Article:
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Crib Death Again Linked to Baby's Sleep Position

Study also finds higher SIDS rate in black families

MONDAY, Oct. 7, 2002 (HealthDayNews) -- In the most comprehensive American study of its kind, researchers have shown that one-third of all sudden infant deaths result from the child's sleep position, and that black babies are more than twice as likely to die in this manner.

The study, released today in the October issue of Pediatrics, adds evidence to the theory that infants should sleep on their backs for at least their first six months of life. A federal campaign in the early 1990s warned against prone sleeping, and the cases of sudden infant death syndrome (SIDS) have dropped by half -- from 5,400 a year in 1991 to under 2,700 now.

Still, the United States lags behind other developed countries in its rate of "crib deaths."

"In this country, there's still about 20 percent of parents who report using the stomach position. In other countries, where they've had these campaigns, the rate is more like 1 or 2 percent," says lead author Dr. Fern Hauck, director of research in the Department of Family Medicine at the University of Virginia Health System.

"We still have resistant pockets in this country," says Hauck, who was with Loyola University in Chicago when she collected the data.

Hauck and other researchers examined 260 cases of SIDS in Chicago, mostly among black families. Although the data was collected in the mid-1990s, it illustrates a striking disparity in how babies are put to sleep.

More than 40 percent of blacks in the control group put their infants on their stomachs, while just 12 percent of other racial groups chose that position. That difference in care accounts for the high rate of infant deaths among blacks, since researchers don't think genetics is a factor.

"It's a cultural issue how you put a baby to sleep," says Dr. Solomon Iyasu, team leader for infant health at the U.S. Centers for Disease Control and Prevention (CDC). In many groups, parents get child-rearing advice from their own parents rather than from their doctors, he says.

Part of the problem is that theories have flip-flopped for decades about the best sleep position for infants. Many doctors advised they should sleep on their stomachs because they sleep longer and spit up less. However, when more exacting studies showed the risks of prone sleeping in the 1980s, some parents and doctors resisted the advice, Iyasu says.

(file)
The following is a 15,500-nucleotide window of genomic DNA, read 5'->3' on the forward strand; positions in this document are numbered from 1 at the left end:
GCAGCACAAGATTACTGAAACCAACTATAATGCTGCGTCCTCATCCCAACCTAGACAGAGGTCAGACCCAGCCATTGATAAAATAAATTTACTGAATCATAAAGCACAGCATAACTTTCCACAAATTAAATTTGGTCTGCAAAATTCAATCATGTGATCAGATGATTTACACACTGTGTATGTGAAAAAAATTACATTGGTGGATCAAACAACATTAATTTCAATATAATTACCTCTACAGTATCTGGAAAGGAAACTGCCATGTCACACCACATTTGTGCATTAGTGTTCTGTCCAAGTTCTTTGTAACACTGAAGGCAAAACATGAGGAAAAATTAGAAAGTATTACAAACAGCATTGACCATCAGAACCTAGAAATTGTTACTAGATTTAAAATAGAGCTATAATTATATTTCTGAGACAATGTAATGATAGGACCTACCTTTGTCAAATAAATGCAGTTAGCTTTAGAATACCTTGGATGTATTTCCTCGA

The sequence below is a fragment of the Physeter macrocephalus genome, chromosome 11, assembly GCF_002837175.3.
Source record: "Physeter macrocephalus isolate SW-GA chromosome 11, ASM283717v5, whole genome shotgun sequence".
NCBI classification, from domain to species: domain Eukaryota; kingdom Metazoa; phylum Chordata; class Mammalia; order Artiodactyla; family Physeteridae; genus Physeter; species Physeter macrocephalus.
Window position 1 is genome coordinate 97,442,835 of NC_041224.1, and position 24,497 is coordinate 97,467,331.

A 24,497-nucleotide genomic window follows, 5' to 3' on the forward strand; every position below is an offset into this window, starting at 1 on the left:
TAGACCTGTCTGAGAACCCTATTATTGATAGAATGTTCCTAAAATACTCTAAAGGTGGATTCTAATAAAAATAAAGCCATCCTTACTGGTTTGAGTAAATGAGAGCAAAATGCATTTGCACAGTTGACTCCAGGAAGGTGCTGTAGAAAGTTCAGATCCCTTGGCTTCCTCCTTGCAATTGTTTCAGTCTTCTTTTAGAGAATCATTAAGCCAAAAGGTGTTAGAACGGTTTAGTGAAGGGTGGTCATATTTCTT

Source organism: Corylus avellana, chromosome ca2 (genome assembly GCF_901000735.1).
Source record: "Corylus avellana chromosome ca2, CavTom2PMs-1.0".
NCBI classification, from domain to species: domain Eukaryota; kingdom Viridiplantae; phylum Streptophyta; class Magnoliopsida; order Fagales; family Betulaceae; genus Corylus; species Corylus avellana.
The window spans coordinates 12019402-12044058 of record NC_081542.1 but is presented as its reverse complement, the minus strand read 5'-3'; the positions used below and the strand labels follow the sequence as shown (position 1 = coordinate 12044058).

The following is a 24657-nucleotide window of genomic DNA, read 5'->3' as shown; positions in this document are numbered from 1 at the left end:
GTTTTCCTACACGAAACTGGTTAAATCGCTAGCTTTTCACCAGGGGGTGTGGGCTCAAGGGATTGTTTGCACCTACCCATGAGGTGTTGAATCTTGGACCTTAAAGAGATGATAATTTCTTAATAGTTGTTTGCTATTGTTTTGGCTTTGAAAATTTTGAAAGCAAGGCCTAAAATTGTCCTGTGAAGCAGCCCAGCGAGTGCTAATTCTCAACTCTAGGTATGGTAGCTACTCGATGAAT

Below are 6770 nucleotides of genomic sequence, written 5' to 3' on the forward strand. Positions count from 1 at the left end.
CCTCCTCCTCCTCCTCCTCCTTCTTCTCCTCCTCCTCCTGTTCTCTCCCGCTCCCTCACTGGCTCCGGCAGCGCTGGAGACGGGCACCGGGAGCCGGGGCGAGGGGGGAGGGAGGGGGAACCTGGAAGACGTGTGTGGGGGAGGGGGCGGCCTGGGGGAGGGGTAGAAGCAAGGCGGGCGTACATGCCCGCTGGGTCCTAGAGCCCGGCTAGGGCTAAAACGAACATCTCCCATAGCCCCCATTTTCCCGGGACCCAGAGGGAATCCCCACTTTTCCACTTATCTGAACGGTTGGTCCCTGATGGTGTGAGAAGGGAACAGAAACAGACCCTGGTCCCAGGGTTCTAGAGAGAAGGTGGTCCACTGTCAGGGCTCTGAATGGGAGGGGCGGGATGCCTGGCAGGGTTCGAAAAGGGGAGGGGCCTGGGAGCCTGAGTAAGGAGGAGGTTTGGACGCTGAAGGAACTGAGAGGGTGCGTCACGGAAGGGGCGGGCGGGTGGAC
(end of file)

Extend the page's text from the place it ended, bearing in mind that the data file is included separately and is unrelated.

In black communities, researchers believe that message didn't reach enough doctors and parents. So in 1999, federal health authorities targeted those communities with a new publicity campaign.

"The cultural issues surrounding this are very important. It's a matter of trust and understanding," says Dr. Marian Willinger, a SIDS expert at the National Institute of Child Health and Human Development.

She pointed to a 2000 study, which showed that many parents resisted the change even after they were told about the dangers of the prone position.

"I hope this helps clinch things for people who are on the fence," Willinger says.

While some parents have resorted to Velcro and tying their infants in the bed to avoid sleep deaths, Hauck advises against it. Once children reach six months of development, the risk of SIDS drops dramatically.

"I recommend to parents that if your kids are flipping on their stomachs on their own, they're probably safe," Hauck says.

Still, she suggests parents avoid other potential causes of infant death: parental smoking in the house and loose or soft bedding.

The research was sponsored by the National Institute of Child Health and Human Development, the National Institute on Deafness and Other Communication Disorders and the CDC.

What To Do

For a fact sheet about sudden infant death syndrome, visit the National SIDS Resource Center. For information for new parents about the syndrome, visit the SIDS Alliance.

SOURCES: Fern Hauck, M.D., M.S., director, research, Department of Family Medicine, University of Virginia Health System, Charlottesville; Solomon Iyasu, M.D., team leader, infant health, U.S. Centers for Disease Control and Prevention, Atlanta; Marian Willinger, M.D., special assistant, sudden infant death syndrome, National Institute of Child Health and Human Development, Bethesda, Md.; October 2002 Pediatrics
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